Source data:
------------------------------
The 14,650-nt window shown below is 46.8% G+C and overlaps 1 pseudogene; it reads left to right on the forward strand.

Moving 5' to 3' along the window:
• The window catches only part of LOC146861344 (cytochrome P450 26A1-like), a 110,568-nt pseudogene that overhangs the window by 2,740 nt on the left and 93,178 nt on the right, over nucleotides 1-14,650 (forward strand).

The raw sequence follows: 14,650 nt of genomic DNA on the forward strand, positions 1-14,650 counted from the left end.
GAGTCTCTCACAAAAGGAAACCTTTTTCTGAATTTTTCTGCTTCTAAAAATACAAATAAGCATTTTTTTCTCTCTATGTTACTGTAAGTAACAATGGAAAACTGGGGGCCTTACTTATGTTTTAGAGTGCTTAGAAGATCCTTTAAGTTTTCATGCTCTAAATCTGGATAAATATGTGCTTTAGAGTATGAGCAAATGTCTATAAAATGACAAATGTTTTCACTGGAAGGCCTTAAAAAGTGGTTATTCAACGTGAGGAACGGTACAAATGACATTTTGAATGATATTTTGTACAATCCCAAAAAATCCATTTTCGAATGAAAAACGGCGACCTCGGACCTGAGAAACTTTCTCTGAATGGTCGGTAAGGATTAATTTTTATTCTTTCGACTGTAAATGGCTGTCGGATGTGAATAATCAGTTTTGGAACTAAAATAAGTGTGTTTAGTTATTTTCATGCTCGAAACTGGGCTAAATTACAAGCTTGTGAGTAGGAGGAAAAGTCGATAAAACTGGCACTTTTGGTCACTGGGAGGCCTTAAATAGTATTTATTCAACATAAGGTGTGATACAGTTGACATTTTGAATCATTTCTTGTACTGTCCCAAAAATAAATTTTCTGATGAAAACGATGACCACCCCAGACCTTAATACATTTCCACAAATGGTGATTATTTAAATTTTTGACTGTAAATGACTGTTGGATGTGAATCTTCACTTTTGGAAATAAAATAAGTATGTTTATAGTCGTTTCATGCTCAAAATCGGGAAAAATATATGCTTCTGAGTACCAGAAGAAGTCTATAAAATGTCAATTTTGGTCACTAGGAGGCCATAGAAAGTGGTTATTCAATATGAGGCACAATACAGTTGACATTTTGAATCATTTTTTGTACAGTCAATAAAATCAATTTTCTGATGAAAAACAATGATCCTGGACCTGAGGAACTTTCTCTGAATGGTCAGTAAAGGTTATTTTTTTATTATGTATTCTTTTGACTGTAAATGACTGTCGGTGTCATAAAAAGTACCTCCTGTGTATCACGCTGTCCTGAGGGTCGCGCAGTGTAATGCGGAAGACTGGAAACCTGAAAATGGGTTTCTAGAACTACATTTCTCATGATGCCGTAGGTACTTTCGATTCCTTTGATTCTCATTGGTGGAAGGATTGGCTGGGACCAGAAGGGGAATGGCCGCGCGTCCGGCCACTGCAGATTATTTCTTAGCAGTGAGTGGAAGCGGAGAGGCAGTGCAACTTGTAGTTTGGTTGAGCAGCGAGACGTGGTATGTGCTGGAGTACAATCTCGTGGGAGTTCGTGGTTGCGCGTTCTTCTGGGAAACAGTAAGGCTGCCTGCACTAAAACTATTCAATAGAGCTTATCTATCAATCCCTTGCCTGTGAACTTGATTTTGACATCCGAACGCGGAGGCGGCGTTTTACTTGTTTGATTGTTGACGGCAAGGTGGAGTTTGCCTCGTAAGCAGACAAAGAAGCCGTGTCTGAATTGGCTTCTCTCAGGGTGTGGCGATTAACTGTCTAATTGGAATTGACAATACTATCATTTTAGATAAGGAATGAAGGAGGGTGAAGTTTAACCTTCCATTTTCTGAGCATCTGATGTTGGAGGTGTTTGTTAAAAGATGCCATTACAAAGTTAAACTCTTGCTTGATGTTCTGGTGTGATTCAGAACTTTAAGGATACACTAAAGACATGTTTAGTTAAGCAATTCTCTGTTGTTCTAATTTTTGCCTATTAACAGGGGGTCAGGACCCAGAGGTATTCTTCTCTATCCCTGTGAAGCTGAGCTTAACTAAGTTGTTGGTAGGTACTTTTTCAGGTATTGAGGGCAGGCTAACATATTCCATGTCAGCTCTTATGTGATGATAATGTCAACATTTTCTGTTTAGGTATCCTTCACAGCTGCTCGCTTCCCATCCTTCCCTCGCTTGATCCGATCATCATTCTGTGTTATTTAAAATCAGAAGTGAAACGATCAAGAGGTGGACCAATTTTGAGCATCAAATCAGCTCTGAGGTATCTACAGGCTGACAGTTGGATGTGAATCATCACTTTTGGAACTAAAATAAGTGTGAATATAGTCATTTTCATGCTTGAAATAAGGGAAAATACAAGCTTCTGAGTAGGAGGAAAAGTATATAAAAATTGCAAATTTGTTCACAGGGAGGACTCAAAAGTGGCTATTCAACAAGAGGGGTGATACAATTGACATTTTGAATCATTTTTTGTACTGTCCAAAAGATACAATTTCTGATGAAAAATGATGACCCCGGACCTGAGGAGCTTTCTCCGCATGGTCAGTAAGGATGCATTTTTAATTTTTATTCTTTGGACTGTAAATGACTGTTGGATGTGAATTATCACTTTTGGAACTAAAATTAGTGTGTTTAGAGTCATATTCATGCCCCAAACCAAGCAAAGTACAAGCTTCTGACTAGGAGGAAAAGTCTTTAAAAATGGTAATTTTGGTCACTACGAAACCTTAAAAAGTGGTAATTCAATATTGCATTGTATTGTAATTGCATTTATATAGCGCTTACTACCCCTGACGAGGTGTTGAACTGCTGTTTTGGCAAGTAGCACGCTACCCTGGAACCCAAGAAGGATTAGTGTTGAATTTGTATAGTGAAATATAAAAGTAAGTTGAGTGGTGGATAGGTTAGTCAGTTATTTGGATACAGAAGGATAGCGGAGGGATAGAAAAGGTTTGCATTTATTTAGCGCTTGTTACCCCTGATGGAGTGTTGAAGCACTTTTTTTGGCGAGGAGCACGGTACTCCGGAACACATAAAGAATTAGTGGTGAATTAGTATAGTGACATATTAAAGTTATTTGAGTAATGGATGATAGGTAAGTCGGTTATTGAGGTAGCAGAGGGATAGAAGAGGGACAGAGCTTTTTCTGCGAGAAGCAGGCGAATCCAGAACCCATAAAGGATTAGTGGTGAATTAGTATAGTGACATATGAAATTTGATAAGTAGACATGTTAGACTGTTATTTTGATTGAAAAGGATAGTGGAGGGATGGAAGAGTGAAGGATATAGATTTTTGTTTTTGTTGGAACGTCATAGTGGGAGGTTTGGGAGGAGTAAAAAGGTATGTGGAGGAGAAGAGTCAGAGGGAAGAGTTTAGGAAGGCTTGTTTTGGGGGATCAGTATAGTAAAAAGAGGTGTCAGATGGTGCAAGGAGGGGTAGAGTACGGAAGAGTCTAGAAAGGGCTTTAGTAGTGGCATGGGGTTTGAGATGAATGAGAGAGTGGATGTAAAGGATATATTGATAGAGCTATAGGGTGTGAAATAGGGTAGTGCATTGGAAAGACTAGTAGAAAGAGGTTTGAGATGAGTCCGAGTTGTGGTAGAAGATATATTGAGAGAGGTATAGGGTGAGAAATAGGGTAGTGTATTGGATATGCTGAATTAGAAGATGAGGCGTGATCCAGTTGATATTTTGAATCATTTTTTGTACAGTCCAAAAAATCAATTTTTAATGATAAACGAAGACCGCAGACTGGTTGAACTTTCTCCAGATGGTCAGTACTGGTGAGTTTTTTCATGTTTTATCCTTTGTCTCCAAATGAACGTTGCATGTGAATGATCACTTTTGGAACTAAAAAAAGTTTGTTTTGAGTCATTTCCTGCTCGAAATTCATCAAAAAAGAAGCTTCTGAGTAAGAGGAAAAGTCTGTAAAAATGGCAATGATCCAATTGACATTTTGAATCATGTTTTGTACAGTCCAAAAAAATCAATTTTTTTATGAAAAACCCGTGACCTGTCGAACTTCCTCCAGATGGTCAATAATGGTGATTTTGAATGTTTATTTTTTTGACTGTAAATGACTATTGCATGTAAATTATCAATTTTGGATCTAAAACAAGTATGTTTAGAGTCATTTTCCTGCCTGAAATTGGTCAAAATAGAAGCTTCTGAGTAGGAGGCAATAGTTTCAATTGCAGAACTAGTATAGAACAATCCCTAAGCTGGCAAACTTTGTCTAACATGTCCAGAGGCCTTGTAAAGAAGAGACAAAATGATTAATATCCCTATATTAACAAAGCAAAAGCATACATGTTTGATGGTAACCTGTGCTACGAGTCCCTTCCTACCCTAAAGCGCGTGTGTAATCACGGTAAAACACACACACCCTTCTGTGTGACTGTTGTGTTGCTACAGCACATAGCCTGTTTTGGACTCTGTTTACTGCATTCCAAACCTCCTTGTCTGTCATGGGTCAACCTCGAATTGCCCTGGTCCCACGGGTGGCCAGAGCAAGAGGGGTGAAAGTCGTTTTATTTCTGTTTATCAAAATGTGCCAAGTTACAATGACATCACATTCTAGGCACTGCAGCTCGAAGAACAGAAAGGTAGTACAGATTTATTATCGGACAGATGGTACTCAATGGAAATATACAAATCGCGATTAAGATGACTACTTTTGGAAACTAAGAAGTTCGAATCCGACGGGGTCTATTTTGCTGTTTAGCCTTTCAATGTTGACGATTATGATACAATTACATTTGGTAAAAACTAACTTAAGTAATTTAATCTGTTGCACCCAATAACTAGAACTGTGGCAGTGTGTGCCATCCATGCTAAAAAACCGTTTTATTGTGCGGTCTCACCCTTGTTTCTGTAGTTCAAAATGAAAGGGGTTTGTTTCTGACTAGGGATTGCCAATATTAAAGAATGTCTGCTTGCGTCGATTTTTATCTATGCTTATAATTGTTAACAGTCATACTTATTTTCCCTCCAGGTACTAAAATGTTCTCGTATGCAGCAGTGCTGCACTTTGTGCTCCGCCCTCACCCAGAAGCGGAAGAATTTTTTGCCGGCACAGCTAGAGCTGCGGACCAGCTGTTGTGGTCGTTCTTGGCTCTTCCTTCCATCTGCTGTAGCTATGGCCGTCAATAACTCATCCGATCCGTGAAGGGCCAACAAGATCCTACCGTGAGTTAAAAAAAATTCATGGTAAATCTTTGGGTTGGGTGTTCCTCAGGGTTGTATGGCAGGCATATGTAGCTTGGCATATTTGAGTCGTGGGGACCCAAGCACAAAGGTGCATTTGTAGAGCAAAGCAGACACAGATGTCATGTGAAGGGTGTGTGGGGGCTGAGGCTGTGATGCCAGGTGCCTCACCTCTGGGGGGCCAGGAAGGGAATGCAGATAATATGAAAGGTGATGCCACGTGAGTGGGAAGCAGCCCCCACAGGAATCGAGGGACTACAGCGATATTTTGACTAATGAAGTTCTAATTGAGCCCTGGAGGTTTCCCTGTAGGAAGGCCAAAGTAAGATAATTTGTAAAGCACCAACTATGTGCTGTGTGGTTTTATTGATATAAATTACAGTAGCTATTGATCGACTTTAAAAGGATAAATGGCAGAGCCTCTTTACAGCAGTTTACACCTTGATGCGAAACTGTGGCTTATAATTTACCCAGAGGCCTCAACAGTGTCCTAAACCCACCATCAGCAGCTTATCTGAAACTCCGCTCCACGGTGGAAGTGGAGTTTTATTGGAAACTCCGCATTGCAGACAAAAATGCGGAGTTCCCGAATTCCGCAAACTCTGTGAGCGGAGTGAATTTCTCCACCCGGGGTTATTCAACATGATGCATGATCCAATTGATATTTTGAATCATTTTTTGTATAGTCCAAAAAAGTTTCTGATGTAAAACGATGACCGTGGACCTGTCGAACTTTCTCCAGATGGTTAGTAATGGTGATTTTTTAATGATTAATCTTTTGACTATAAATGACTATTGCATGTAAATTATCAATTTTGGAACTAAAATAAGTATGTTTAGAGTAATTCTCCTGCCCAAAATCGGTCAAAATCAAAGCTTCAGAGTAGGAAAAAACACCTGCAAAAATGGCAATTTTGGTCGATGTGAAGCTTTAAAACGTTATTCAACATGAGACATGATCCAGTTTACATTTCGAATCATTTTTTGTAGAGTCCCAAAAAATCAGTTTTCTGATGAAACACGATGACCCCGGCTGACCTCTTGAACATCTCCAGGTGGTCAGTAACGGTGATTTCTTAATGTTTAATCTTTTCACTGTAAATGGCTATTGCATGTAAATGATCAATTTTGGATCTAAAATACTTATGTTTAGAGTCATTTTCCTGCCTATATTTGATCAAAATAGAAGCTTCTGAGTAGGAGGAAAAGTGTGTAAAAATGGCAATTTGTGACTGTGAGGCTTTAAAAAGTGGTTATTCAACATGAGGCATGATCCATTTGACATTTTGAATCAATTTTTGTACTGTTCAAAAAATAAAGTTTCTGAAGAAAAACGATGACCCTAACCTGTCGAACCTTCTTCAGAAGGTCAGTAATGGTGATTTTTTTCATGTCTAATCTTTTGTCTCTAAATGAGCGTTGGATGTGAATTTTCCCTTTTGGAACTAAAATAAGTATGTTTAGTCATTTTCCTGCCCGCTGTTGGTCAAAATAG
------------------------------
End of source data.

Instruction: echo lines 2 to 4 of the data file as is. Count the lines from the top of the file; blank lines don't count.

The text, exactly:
Moving 5' to 3' along the window:
• The window catches only part of LOC146861344 (cytochrome P450 26A1-like), a 110,568-nt pseudogene that overhangs the window by 2,740 nt on the left and 93,178 nt on the right, over nucleotides 1-14,650 (forward strand).

The raw sequence follows: 14,650 nt of genomic DNA on the forward strand, positions 1-14,650 counted from the left end.